Dose-related effects of oral acetaminophen on cold-induced pain: a double-blind, randomized, placebo-controlled trial

Clin Pharmacol Ther. 1998 Mar;63(3):379-83. doi: 10.1016/S0009-9236(98)90169-2.


The cold-pressor test is a widely used pain-induction model in humans. This method has been shown to be a sensitive measure for detecting opioid analgesia. However, nonsteroidal anti-inflammatory drugs have not produced consistent analgesic effects with use of this model. The analgesic effect of acetaminophen (INN, paracetamol) on cold pressor-induced pain has not been reported by other investigators. In this study, a double-blind, randomized, placebo-controlled design was used to evaluate the dose-related effects of oral acetaminophen on cold pressor-induced pain in 18 normal healthy human subjects. We observed dose-related analgesic activity of oral acetaminophen using the cold pressor-induced pain model in these subjects. There were statistically significant main effects of both dose and time (pain and bothersomeness ratings decreased with increasing drug dose and increased over time). In pairwise comparisons only the contrast between the highest dose of acetaminophen (1000 mg) and placebo reached statistical significance. Results from our study suggest that the cold-pressor method may have clinical value in evaluating nonopioid analgesic agents.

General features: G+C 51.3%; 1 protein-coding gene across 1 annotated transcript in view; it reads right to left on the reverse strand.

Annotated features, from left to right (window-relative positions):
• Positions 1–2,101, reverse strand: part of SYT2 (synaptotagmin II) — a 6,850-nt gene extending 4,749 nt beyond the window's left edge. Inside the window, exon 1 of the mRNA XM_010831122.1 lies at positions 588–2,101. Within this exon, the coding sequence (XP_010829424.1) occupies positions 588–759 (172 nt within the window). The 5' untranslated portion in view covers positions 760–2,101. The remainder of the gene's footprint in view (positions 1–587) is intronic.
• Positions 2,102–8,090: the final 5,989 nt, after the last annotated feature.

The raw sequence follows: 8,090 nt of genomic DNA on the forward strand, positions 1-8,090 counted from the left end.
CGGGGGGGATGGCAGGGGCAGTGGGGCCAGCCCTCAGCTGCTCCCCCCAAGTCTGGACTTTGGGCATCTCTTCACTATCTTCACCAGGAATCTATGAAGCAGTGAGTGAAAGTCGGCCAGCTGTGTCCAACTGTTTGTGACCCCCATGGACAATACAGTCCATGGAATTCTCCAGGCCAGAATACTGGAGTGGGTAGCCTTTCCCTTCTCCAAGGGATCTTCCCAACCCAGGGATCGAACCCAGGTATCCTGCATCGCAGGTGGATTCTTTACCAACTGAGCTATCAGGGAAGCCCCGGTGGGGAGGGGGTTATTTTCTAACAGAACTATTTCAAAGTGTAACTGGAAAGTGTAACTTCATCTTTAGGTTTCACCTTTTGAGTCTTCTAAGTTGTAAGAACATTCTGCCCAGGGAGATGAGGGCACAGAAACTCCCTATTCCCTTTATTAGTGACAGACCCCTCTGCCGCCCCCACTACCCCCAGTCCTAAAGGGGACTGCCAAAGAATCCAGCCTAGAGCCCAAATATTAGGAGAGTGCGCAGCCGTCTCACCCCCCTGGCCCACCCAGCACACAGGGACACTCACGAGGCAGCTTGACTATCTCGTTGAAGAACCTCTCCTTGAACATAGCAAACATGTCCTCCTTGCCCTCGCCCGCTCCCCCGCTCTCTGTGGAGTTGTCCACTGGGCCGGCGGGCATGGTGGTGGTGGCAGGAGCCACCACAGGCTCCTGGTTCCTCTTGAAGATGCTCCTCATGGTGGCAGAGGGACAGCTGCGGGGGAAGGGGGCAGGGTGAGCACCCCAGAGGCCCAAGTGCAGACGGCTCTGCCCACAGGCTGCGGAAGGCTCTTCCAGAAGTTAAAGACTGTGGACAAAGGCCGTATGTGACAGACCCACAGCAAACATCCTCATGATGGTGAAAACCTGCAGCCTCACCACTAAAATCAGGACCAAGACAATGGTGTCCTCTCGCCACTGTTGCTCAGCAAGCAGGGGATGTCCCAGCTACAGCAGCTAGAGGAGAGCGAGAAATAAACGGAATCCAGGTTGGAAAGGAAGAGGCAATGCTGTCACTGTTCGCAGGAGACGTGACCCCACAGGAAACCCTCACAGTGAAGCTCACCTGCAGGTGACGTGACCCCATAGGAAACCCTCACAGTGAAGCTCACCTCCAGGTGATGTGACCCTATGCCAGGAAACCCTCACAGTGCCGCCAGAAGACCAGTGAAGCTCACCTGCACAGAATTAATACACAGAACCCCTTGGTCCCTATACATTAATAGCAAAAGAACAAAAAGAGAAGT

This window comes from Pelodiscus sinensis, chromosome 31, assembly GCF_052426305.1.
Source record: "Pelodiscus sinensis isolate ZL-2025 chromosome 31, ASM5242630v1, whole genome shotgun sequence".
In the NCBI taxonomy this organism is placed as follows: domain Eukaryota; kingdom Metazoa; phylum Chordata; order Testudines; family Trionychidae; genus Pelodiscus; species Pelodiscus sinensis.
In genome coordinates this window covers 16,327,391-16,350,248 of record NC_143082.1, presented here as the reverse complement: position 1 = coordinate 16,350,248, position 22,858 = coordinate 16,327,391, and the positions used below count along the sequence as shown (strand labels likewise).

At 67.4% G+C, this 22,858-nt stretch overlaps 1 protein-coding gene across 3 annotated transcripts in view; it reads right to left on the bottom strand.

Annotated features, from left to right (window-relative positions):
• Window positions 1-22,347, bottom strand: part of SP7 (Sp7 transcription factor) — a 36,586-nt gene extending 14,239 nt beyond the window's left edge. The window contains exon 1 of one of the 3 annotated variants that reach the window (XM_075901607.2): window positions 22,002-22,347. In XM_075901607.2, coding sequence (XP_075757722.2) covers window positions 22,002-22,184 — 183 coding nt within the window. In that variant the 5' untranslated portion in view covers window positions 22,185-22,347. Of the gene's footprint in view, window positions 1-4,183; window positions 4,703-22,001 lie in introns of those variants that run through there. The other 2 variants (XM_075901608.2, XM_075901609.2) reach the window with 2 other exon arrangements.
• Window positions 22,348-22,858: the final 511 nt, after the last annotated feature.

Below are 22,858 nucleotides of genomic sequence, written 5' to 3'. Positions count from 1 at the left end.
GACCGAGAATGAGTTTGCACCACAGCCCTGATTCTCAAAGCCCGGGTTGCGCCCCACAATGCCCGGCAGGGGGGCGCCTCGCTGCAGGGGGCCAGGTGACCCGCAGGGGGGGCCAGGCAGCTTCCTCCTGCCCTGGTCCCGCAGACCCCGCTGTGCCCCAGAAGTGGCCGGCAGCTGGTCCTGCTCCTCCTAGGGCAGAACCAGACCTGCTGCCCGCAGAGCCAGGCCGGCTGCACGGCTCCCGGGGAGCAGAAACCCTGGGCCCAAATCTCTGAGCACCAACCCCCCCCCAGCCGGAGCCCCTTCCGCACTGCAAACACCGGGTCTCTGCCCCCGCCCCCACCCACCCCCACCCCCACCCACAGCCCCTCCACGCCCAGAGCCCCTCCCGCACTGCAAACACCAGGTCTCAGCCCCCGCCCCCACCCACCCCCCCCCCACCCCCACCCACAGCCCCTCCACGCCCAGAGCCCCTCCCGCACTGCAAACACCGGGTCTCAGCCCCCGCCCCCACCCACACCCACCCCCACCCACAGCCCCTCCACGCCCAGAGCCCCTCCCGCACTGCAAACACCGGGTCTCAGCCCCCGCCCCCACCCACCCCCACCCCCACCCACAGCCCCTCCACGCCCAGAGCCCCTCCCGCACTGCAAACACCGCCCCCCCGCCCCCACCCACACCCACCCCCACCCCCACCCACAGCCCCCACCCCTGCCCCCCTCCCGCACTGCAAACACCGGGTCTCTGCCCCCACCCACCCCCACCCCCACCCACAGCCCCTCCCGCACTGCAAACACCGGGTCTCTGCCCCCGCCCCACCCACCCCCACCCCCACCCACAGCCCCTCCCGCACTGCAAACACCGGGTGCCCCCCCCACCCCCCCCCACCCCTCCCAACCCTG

Publication types

  • Clinical Trial
  • Randomized Controlled Trial

MeSH terms

  • Acetaminophen / administration & dosage
  • Acetaminophen / pharmacology*
  • Administration, Oral
  • Adult
  • Analgesics, Non-Narcotic / administration & dosage
  • Analgesics, Non-Narcotic / pharmacology*
  • Analysis of Variance
  • Cold Temperature
  • Dose-Response Relationship, Drug
  • Double-Blind Method
  • Female
  • Humans
  • Male
  • Pain / drug therapy*
  • Pain / etiology
  • Reference Values
  • Treatment Outcome


  • Analgesics, Non-Narcotic
  • Acetaminophen